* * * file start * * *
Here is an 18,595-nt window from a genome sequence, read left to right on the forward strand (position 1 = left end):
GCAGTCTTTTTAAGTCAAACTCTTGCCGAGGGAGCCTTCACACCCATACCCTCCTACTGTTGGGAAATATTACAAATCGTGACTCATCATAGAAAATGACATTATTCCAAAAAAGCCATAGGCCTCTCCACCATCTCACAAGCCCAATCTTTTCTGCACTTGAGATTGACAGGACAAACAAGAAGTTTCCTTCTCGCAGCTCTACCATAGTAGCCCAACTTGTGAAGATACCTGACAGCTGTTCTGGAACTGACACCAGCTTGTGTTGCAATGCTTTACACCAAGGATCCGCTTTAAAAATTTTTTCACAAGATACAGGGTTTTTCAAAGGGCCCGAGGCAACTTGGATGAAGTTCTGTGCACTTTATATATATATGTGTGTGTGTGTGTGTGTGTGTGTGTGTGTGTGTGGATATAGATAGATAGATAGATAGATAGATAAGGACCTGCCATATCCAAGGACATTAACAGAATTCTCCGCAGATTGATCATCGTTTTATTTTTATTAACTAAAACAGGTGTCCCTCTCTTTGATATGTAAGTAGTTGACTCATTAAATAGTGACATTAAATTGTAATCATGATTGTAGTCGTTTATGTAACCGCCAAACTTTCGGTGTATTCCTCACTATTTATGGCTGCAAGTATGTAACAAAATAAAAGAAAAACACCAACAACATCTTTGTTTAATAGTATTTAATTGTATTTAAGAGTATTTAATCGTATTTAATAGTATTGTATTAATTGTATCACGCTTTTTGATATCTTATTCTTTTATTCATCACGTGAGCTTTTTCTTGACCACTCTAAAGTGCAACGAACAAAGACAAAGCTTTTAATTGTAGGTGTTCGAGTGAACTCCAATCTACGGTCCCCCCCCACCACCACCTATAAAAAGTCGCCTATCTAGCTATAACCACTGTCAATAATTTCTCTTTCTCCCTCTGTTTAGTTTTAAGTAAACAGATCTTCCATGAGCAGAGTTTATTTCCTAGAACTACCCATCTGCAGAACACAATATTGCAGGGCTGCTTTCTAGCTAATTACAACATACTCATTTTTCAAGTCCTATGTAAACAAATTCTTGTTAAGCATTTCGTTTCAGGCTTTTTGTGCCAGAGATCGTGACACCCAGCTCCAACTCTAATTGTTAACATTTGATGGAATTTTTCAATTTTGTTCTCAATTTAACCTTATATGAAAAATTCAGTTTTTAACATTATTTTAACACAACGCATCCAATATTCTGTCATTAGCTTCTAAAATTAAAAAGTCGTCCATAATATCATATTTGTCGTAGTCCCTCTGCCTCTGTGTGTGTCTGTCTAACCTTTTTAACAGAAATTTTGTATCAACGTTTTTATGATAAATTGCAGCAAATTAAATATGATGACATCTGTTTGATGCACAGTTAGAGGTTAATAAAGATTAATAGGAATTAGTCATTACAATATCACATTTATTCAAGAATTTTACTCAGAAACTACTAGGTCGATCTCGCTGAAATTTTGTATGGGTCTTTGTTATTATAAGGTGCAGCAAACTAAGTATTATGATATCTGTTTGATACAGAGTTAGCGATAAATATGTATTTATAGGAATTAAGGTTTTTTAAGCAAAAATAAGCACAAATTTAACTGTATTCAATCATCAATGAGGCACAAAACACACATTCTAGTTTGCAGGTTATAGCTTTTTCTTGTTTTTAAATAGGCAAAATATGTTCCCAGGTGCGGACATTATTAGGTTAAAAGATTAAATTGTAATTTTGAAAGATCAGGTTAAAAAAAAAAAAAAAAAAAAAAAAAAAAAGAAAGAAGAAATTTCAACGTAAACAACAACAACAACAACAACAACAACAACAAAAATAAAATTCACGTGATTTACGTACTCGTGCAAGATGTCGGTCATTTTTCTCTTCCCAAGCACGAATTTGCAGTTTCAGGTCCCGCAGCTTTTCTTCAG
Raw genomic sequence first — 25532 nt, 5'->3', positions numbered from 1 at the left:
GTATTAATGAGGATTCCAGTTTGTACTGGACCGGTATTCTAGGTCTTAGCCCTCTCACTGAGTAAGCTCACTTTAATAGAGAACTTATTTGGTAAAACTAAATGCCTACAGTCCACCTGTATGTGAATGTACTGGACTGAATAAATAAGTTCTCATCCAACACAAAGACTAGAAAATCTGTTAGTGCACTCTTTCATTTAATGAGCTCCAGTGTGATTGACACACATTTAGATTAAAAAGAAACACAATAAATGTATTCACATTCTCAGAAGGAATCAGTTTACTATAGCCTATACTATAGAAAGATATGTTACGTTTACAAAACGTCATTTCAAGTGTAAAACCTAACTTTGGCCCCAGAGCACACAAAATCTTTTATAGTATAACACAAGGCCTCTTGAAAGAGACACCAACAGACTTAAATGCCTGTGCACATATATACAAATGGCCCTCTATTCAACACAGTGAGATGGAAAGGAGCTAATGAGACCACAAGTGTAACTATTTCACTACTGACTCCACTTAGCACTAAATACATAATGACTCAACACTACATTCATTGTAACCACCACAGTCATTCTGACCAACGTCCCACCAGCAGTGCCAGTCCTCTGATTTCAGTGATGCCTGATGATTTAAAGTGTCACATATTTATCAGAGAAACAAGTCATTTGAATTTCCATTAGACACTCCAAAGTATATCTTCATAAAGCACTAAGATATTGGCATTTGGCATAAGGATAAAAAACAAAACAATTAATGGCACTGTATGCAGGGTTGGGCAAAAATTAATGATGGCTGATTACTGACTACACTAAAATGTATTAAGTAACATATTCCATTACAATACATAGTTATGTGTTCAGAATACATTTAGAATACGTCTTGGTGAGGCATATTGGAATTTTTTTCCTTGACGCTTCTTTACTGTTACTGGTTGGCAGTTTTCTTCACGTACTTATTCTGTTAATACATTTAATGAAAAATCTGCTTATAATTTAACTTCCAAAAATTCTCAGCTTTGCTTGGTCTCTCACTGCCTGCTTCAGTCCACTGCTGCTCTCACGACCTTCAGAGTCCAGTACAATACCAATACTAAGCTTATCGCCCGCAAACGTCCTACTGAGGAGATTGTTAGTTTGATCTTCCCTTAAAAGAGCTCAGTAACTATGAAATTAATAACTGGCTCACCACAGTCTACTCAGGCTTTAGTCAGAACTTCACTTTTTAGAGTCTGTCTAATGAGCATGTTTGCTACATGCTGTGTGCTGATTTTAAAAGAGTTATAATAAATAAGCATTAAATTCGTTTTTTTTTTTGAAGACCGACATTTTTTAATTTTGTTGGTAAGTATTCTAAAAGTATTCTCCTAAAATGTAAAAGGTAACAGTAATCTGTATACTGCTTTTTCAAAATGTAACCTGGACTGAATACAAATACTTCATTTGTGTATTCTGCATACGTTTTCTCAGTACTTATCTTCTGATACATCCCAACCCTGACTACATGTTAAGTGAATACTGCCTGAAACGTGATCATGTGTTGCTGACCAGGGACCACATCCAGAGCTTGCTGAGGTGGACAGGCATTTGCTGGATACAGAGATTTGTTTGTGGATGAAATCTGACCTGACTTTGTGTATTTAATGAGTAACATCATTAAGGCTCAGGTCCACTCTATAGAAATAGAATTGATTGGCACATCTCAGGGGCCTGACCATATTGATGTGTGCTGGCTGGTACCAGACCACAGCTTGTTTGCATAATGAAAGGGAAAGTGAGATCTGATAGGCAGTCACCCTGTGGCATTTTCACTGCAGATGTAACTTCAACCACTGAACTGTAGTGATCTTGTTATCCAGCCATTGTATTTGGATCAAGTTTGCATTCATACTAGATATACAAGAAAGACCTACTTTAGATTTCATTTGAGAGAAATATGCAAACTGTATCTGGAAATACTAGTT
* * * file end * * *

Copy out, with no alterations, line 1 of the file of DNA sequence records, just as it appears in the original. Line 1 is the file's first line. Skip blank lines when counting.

Here is an 18,595-nt window from a genome sequence, read left to right on the forward strand (position 1 = left end):